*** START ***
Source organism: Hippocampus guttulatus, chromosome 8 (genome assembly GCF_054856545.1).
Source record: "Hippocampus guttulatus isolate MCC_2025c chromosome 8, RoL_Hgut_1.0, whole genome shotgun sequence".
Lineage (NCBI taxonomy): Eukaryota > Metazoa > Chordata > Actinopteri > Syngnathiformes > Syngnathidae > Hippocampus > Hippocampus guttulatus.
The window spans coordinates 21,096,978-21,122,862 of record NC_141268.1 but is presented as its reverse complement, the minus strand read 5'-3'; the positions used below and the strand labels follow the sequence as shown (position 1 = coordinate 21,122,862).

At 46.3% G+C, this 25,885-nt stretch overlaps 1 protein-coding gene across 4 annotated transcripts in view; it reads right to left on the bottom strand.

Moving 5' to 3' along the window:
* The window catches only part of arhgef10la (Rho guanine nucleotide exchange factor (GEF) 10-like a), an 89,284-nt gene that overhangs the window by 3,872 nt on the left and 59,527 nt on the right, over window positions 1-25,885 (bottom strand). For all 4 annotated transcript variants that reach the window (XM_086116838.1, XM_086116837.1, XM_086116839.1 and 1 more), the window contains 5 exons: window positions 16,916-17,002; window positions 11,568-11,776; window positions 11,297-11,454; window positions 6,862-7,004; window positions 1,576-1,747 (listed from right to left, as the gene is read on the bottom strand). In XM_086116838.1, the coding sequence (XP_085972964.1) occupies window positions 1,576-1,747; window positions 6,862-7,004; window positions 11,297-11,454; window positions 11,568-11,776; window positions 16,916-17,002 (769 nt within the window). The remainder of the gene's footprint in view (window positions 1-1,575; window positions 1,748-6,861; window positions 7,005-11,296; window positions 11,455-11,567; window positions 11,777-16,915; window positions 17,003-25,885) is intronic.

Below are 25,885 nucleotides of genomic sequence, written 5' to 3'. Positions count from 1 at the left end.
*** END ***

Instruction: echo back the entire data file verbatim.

Source organism: Hippocampus guttulatus, chromosome 8 (genome assembly GCF_054856545.1).
Source record: "Hippocampus guttulatus isolate MCC_2025c chromosome 8, RoL_Hgut_1.0, whole genome shotgun sequence".
Lineage (NCBI taxonomy): Eukaryota > Metazoa > Chordata > Actinopteri > Syngnathiformes > Syngnathidae > Hippocampus > Hippocampus guttulatus.
The window spans coordinates 21,096,978-21,122,862 of record NC_141268.1 but is presented as its reverse complement, the minus strand read 5'-3'; the positions used below and the strand labels follow the sequence as shown (position 1 = coordinate 21,122,862).

At 46.3% G+C, this 25,885-nt stretch overlaps 1 protein-coding gene across 4 annotated transcripts in view; it reads right to left on the bottom strand.

Moving 5' to 3' along the window:
* The window catches only part of arhgef10la (Rho guanine nucleotide exchange factor (GEF) 10-like a), an 89,284-nt gene that overhangs the window by 3,872 nt on the left and 59,527 nt on the right, over window positions 1-25,885 (bottom strand). For all 4 annotated transcript variants that reach the window (XM_086116838.1, XM_086116837.1, XM_086116839.1 and 1 more), the window contains 5 exons: window positions 16,916-17,002; window positions 11,568-11,776; window positions 11,297-11,454; window positions 6,862-7,004; window positions 1,576-1,747 (listed from right to left, as the gene is read on the bottom strand). In XM_086116838.1, the coding sequence (XP_085972964.1) occupies window positions 1,576-1,747; window positions 6,862-7,004; window positions 11,297-11,454; window positions 11,568-11,776; window positions 16,916-17,002 (769 nt within the window). The remainder of the gene's footprint in view (window positions 1-1,575; window positions 1,748-6,861; window positions 7,005-11,296; window positions 11,455-11,567; window positions 11,777-16,915; window positions 17,003-25,885) is intronic.

Below are 25,885 nucleotides of genomic sequence, written 5' to 3'. Positions count from 1 at the left end.